“Solitary confinement for juveniles is cruel, unusual and wrong,” U.S. Sen. Rand Paul told me in an email recently. “Our nation’s laws should be focused on imprisoning the most dangerous and violent members of our society, not trapping nonviolent offenders in a cycle of poverty, unemployment, and incarceration.”
Paul is the author and cosponsor of the MERCY Act, with progressive Democrats including Sens. Cory Booker of New Jersey, and Richard Durbin of Illinois. MERCY stands for Maintaining Dignity and Eliminating Unnecessary Restrictive Confinement of Youths. It aims to end solitary confinement for juveniles in the federal prison system.
Unfortunately, the bill applies only to juveniles in federal custody. No such bill is pending in Kentucky, where juvenile offenders are held in much higher numbers than in the federal system and without uniform rules governing how the facilities can hold kids in isolation and for precisely what behavior. Kentucky remains one of 10 states that allows the use of solitary for juveniles.
Attempts at more juvenile reform by state Sen. Whitney Westerfield, R-Hopkinsville, in the 2017 General Assembly session failed when Senate Bill 20 stalled in the judiciary committee. While Westerfield said banning solitary for juveniles was not part of SB 20, he also said its use should be backed up by research and data. “I don’t think you should treat juveniles like you treat adults. There is disproportionate minority contact in the system. [The juvenile justice system] treats black kids more often and more harshly,” Westerfield said.
Indeed. “Unlocking Youth,” a 2017 Juvenile Law Center report by Jessica Feierman, Karen U. Lindell and Natane Eaddy, found that the practice was discriminatory. “Despite this progress at the federal level and in a growing number of states, solitary confinement of youth remains widespread, with a disproportionate impact on youth of color (predominantly Black and Latinx youth), gender nonconforming youth, LGTBQ youth, and youth with disabilities,” the report said.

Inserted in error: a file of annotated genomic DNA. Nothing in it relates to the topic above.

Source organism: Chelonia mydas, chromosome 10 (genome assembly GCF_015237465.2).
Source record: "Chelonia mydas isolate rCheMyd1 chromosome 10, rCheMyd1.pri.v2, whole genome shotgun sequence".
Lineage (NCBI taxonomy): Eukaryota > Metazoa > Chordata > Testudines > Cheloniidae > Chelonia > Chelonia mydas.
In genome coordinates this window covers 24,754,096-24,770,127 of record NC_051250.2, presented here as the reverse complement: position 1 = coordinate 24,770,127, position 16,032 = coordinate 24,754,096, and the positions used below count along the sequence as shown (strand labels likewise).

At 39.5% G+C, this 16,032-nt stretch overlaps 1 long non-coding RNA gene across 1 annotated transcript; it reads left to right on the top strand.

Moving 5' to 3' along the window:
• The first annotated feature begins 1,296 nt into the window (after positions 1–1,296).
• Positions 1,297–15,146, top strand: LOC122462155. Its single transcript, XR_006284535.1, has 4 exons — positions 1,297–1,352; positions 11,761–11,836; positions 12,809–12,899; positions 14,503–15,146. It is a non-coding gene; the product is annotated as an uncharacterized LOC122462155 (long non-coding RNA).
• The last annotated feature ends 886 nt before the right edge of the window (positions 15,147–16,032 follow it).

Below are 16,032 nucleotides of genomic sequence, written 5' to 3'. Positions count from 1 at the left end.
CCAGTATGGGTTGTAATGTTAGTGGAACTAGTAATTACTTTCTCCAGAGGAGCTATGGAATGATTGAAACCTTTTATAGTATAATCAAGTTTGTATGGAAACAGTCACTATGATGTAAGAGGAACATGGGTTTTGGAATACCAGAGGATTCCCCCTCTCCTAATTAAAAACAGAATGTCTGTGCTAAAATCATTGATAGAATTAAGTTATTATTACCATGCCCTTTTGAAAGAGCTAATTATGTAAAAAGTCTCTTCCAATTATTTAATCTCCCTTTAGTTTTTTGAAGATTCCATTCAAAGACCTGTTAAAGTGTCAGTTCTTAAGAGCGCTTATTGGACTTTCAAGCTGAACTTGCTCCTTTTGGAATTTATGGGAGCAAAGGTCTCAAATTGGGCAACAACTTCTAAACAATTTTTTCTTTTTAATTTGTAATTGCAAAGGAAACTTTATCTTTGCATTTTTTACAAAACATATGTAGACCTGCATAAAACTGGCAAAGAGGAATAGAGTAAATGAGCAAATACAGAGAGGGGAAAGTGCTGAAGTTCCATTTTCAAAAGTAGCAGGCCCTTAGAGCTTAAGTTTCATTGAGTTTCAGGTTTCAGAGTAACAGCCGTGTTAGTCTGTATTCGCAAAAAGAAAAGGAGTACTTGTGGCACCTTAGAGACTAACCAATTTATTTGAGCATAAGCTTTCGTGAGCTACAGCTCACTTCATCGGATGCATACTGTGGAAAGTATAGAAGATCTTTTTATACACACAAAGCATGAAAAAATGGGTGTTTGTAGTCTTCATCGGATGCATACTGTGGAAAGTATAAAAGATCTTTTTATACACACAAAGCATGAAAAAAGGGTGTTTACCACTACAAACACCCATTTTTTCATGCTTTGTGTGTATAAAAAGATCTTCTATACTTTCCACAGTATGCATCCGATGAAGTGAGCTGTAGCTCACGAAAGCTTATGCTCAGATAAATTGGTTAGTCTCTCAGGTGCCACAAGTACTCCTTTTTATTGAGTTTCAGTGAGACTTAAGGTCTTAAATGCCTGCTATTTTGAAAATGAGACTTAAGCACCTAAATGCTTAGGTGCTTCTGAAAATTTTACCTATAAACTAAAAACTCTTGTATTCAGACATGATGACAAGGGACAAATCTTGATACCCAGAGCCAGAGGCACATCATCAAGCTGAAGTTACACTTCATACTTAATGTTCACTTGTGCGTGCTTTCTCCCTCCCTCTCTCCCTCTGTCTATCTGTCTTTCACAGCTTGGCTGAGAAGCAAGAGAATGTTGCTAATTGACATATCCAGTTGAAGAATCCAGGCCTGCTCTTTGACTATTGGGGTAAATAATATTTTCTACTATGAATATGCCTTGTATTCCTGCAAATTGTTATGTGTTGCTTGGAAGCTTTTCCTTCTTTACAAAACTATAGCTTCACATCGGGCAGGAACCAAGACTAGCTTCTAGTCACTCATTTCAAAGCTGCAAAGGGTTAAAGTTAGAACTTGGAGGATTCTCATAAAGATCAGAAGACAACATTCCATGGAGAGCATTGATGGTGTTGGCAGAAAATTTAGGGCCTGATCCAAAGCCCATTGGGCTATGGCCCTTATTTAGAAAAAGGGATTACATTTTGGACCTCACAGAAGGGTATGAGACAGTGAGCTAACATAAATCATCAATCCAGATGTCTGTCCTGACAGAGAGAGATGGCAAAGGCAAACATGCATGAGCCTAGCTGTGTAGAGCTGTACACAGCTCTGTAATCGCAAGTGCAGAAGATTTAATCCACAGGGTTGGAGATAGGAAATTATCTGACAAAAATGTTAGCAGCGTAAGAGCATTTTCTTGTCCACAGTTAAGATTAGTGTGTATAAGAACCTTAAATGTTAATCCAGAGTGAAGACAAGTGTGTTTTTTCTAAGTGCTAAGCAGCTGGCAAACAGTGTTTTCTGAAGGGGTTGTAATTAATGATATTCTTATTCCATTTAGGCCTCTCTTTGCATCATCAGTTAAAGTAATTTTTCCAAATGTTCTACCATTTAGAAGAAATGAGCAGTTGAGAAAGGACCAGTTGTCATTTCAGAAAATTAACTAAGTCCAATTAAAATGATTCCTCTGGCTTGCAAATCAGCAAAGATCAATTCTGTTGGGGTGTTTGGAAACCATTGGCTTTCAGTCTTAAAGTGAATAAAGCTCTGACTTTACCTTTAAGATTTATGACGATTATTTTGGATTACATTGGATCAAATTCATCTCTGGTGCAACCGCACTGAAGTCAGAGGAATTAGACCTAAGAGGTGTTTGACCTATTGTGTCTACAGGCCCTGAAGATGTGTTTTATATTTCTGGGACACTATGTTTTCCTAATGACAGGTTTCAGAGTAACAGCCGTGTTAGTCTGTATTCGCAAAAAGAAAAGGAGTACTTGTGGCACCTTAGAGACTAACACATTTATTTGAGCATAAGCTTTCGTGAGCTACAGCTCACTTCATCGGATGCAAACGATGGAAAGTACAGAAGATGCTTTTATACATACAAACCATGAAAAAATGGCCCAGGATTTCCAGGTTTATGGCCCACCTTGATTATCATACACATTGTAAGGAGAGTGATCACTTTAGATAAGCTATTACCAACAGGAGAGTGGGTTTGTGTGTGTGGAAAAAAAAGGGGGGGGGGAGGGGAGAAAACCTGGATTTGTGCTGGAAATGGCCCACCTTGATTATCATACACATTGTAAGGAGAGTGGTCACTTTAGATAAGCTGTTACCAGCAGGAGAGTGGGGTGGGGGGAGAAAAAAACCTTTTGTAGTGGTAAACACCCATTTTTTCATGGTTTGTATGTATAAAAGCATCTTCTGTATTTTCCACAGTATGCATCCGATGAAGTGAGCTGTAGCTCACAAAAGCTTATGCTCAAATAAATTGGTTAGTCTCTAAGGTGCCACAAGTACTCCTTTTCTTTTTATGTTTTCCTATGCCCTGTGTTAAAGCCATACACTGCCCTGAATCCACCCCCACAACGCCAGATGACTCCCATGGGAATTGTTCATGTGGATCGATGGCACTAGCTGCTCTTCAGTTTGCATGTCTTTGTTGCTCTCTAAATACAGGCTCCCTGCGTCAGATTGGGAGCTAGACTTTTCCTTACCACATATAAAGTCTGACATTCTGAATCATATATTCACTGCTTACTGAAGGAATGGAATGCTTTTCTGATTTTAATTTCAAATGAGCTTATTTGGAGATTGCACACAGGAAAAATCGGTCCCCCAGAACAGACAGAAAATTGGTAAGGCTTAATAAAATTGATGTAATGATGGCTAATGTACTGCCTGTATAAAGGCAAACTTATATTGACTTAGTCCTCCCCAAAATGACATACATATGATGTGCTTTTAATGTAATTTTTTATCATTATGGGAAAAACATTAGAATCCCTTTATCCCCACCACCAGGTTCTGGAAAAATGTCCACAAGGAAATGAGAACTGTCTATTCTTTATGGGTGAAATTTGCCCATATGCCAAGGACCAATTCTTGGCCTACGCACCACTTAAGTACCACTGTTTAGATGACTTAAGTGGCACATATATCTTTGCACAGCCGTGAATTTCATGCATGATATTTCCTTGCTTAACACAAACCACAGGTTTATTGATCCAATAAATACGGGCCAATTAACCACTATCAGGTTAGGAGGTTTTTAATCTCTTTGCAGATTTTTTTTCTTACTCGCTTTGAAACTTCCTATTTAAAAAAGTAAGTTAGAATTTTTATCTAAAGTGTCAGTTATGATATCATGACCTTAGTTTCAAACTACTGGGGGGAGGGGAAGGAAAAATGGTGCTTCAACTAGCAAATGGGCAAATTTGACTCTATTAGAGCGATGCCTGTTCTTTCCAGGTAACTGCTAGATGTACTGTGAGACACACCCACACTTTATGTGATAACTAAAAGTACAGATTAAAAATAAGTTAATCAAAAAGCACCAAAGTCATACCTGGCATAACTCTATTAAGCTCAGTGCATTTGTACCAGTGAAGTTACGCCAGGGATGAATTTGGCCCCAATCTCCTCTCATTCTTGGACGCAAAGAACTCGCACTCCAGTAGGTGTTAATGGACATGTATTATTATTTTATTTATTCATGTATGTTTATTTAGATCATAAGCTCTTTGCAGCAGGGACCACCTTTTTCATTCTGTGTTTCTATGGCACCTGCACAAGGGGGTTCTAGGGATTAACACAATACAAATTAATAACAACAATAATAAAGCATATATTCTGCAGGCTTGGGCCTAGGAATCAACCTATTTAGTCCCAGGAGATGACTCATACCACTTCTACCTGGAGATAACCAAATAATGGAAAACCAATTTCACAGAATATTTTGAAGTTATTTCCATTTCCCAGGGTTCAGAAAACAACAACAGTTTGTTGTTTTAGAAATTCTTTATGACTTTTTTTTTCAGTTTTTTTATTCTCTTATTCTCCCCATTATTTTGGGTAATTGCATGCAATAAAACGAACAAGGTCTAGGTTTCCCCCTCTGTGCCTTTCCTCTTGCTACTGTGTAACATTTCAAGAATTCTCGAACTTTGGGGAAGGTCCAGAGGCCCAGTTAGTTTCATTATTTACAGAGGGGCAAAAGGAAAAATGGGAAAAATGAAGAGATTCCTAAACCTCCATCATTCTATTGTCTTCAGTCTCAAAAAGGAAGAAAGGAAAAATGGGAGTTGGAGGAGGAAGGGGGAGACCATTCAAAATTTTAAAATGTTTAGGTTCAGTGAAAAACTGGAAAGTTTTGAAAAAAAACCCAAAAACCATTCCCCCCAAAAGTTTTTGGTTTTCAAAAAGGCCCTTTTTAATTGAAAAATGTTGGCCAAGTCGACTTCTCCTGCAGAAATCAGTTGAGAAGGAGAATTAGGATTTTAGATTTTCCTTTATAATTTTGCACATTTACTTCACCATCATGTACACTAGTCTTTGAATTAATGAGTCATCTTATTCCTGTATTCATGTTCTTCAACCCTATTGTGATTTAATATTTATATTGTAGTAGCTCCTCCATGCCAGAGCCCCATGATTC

Westerfield said he plans to file another reform bill when he has enough data to convince the Legislature to make substantive changes. “The only thing I can do without a legislative requirement is to let them collect data. I want to paint a really vivid picture.”
Solitary detention for juveniles is barbaric, its application is discriminatory and it inflicts psychological trauma on kids.
It also leaves juveniles vulnerable to crimes, including sexual assault by staff and guards — while inside of prisons.
It’s time for another seismic shift in how the system treats juvenile offenders in its care.
Prior to 1967, juveniles did not have a right to counsel. The Supreme Court changed that, affirming that kids must be afforded many due-process rights adults possess, among them the right to counsel, the privilege against self incrimination and the right to confront witnesses against them. This year marks the 50th anniversary of the extension of due process to juveniles — a fine time to ban solitary confinement for them, too.
In Kentucky it took until 2002 for the state to begin providing hearings to determine if it could hold juveniles, in solitary or otherwise.
Londa Adkins, a longtime lawyer and juvenile specialist for the Department of Public Advocacy, remembers what that was like. “They were keeping kids forever without having hearings,” she said.
Can assigning lawyers to juveniles help keep kids out of solitary confinement, aka the hole?
“We don’t have a lot of accurate information about when kids are in the hole or not,” Adkins said, adding that the fate of juveniles in detention is subjective. “Some children cannot get out. They’re at the mercy of the judge or their parents. If their parents have issues of their own, that will complicate release.”
Adkins said solitary exacerbates kids’ preexisting psychological trauma.
“There are so many mental health issues. It’s cruel and unusual to even use this. I truly believe, we are so progressive in other legislation governing juveniles — nationally, we are way out front.”
New Jersey recently adopted legislation that ends the use of isolation as punishment and limits solitary confinement for reasons other than punishment.
Solitary confinement for juveniles is a cruel, if not unusual, way to dispose of children the state doesn’t value.
Let’s end it today, Kentucky.